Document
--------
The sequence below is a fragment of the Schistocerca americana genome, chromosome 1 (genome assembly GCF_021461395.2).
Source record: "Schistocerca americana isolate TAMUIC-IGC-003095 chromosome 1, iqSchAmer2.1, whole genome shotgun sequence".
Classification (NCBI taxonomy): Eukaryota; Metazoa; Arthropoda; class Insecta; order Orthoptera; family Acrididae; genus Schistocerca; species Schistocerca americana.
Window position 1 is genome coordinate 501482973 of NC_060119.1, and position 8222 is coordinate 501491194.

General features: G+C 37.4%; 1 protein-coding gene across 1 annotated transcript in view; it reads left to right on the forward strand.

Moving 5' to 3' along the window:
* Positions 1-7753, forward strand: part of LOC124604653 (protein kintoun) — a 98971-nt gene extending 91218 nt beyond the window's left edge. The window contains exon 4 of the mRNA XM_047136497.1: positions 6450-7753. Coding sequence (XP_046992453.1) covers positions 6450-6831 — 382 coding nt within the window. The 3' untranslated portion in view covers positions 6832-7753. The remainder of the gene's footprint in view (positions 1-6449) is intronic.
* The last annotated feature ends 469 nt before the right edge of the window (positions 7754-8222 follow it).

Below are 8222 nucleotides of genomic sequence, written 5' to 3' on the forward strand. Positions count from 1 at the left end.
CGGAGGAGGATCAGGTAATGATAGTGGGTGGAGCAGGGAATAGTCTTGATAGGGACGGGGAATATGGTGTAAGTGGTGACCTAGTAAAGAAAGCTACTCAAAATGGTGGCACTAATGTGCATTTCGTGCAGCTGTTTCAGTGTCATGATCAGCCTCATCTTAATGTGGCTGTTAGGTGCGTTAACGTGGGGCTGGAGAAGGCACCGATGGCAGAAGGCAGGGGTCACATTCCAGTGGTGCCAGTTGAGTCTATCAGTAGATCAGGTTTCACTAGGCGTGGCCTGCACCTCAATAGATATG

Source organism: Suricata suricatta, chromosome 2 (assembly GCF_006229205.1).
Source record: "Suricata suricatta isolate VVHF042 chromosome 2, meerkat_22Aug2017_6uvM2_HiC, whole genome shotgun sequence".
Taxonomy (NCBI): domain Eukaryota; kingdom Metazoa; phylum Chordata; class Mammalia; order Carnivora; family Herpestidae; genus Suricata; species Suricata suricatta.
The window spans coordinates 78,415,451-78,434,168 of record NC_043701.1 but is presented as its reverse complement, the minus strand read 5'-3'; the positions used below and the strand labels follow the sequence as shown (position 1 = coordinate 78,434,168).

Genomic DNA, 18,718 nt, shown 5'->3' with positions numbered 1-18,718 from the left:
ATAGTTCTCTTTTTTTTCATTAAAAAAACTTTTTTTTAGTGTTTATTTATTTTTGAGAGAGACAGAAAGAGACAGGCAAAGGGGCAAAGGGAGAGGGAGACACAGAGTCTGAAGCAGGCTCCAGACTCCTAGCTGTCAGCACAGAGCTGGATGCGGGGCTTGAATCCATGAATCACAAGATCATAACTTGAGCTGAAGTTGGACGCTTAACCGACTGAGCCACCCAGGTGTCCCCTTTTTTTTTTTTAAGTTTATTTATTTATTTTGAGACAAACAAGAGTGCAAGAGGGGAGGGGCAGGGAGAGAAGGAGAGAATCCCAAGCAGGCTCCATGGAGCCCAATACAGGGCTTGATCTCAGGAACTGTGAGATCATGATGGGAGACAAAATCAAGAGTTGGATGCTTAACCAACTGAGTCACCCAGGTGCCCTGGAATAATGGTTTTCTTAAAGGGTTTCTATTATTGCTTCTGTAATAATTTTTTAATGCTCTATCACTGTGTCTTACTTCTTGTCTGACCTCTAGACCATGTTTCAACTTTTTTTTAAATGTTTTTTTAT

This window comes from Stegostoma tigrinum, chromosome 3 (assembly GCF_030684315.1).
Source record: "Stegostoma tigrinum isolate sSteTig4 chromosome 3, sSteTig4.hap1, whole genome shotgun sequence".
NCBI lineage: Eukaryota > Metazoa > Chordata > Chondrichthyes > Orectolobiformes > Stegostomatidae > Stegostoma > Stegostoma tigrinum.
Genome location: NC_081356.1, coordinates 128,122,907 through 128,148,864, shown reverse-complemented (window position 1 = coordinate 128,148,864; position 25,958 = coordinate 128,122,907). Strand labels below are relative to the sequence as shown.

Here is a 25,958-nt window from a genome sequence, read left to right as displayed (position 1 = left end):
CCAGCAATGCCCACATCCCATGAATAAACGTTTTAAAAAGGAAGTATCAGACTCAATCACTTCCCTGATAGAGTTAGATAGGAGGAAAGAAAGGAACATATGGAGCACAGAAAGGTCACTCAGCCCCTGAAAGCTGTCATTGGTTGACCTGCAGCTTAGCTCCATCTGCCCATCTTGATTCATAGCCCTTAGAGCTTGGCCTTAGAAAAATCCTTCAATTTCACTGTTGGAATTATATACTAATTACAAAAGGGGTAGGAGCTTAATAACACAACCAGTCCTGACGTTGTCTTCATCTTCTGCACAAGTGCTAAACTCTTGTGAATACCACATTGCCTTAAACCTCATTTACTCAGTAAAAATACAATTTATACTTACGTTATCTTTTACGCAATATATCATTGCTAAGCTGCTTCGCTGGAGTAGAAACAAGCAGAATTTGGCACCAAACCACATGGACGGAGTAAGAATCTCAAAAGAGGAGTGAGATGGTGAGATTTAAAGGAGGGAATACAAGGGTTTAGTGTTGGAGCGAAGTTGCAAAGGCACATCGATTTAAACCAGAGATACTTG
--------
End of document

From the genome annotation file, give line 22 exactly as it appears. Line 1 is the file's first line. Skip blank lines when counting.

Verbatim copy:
CCAGCAATGCCCACATCCCATGAATAAACGTTTTAAAAAGGAAGTATCAGACTCAATCACTTCCCTGATAGAGTTAGATAGGAGGAAAGAAAGGAACATATGGAGCACAGAAAGGTCACTCAGCCCCTGAAAGCTGTCATTGGTTGACCTGCAGCTTAGCTCCATCTGCCCATCTTGATTCATAGCCCTTAGAGCTTGGCCTTAGAAAAATCCTTCAATTTCACTGTTGGAATTATATACTAATTACAAAAGGGGTAGGAGCTTAATAACACAACCAGTCCTGACGTTGTCTTCATCTTCTGCACAAGTGCTAAACTCTTGTGAATACCACATTGCCTTAAACCTCATTTACTCAGTAAAAATACAATTTATACTTACGTTATCTTTTACGCAATATATCATTGCTAAGCTGCTTCGCTGGAGTAGAAACAAGCAGAATTTGGCACCAAACCACATGGACGGAGTAAGAATCTCAAAAGAGGAGTGAGATGGTGAGATTTAAAGGAGGGAATACAAGGGTTTAGTGTTGGAGCGAAGTTGCAAAGGCACATCGATTTAAACCAGAGATACTTG